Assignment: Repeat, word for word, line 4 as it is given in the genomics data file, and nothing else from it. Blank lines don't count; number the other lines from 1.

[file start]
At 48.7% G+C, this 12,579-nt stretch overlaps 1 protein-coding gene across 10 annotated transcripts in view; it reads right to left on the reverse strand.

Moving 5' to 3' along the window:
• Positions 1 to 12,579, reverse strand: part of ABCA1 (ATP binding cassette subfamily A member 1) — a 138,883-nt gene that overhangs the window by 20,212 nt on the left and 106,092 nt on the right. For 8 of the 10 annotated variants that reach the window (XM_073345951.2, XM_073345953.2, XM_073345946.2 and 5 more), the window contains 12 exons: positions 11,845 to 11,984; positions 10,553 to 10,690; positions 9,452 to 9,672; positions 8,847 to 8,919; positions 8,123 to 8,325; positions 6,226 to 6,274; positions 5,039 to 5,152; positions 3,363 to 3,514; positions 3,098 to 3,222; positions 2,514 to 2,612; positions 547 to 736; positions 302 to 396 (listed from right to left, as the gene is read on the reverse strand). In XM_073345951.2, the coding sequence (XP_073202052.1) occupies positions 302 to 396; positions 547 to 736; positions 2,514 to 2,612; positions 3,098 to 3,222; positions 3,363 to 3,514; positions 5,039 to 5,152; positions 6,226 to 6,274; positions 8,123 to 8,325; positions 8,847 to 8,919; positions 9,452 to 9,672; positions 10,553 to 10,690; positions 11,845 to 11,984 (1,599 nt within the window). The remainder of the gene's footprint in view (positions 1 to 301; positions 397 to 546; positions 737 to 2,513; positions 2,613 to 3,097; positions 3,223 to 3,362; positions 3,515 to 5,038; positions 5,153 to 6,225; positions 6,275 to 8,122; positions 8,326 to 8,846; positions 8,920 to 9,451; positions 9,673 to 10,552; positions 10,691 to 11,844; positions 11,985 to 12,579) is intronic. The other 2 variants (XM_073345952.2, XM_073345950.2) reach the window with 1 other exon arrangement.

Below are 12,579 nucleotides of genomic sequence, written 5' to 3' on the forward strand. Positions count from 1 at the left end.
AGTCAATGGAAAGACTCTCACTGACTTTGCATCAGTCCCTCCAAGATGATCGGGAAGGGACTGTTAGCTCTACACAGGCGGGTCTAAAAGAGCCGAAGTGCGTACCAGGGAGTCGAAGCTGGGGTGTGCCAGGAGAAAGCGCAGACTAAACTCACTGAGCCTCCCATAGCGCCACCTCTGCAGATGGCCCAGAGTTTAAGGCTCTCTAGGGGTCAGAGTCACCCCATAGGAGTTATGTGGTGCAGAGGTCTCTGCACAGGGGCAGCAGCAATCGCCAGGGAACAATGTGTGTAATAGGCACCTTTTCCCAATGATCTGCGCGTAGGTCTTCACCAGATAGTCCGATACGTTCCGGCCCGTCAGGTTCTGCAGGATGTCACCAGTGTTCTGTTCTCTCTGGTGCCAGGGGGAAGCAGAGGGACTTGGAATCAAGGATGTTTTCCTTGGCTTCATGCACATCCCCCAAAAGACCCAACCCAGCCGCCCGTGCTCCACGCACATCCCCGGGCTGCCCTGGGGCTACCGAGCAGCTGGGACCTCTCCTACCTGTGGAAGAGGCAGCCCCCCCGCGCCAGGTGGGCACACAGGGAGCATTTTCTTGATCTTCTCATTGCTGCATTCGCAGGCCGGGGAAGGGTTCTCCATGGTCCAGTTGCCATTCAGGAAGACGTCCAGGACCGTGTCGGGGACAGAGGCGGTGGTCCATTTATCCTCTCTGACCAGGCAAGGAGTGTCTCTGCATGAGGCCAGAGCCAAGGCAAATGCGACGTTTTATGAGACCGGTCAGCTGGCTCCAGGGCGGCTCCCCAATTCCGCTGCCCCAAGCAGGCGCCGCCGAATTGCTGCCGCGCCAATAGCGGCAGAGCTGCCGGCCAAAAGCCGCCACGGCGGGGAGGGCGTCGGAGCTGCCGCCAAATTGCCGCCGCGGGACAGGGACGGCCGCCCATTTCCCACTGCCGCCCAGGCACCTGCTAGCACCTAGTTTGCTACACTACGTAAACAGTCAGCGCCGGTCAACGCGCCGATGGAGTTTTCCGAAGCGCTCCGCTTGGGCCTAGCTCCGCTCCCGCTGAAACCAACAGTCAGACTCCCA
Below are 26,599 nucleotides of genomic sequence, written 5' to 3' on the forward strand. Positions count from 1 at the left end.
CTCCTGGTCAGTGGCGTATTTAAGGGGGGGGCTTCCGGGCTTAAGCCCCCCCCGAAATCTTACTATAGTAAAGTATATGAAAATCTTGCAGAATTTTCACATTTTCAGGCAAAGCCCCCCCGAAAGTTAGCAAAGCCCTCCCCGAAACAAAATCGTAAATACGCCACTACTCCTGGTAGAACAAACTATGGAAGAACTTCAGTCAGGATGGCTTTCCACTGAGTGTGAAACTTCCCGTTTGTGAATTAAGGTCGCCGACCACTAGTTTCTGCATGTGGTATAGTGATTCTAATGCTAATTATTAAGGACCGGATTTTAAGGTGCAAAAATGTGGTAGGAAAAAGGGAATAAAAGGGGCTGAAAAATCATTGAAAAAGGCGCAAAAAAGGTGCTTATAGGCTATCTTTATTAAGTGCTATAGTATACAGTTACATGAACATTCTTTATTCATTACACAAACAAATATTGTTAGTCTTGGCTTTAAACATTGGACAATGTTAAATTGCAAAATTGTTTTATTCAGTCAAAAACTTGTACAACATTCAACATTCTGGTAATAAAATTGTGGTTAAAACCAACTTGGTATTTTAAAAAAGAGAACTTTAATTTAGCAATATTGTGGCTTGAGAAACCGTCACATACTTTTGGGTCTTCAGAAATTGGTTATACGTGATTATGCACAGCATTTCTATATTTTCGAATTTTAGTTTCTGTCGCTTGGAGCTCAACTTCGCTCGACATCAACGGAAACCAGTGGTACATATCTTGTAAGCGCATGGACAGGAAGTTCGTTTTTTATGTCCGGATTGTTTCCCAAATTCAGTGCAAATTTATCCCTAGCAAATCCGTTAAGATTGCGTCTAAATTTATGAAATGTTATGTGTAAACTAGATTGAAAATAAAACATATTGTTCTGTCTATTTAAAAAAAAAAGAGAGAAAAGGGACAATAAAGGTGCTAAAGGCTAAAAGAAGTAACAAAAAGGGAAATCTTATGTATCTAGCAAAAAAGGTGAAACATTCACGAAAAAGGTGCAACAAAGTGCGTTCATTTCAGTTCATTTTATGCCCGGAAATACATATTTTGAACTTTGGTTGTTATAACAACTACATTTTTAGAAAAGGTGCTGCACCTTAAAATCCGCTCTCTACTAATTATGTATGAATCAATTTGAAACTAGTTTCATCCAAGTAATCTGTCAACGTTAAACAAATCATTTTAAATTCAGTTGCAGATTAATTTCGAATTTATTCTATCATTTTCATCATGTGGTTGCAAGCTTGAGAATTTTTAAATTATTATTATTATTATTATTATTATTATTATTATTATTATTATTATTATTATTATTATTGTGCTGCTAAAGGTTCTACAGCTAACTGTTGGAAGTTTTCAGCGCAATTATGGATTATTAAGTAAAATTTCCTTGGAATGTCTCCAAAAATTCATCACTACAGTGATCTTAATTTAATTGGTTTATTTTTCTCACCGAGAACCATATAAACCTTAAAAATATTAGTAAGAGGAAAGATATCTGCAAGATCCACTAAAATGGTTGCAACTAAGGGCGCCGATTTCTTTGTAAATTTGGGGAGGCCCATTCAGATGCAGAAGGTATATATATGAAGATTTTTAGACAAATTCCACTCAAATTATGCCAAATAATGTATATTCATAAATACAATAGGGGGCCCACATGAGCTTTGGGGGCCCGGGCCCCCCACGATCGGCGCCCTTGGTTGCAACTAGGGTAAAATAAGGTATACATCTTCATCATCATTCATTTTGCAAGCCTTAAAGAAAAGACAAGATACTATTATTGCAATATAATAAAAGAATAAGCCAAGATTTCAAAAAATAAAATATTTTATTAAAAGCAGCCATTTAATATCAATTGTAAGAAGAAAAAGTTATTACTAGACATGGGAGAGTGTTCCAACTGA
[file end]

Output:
Below are 12,579 nucleotides of genomic sequence, written 5' to 3' on the forward strand. Positions count from 1 at the left end.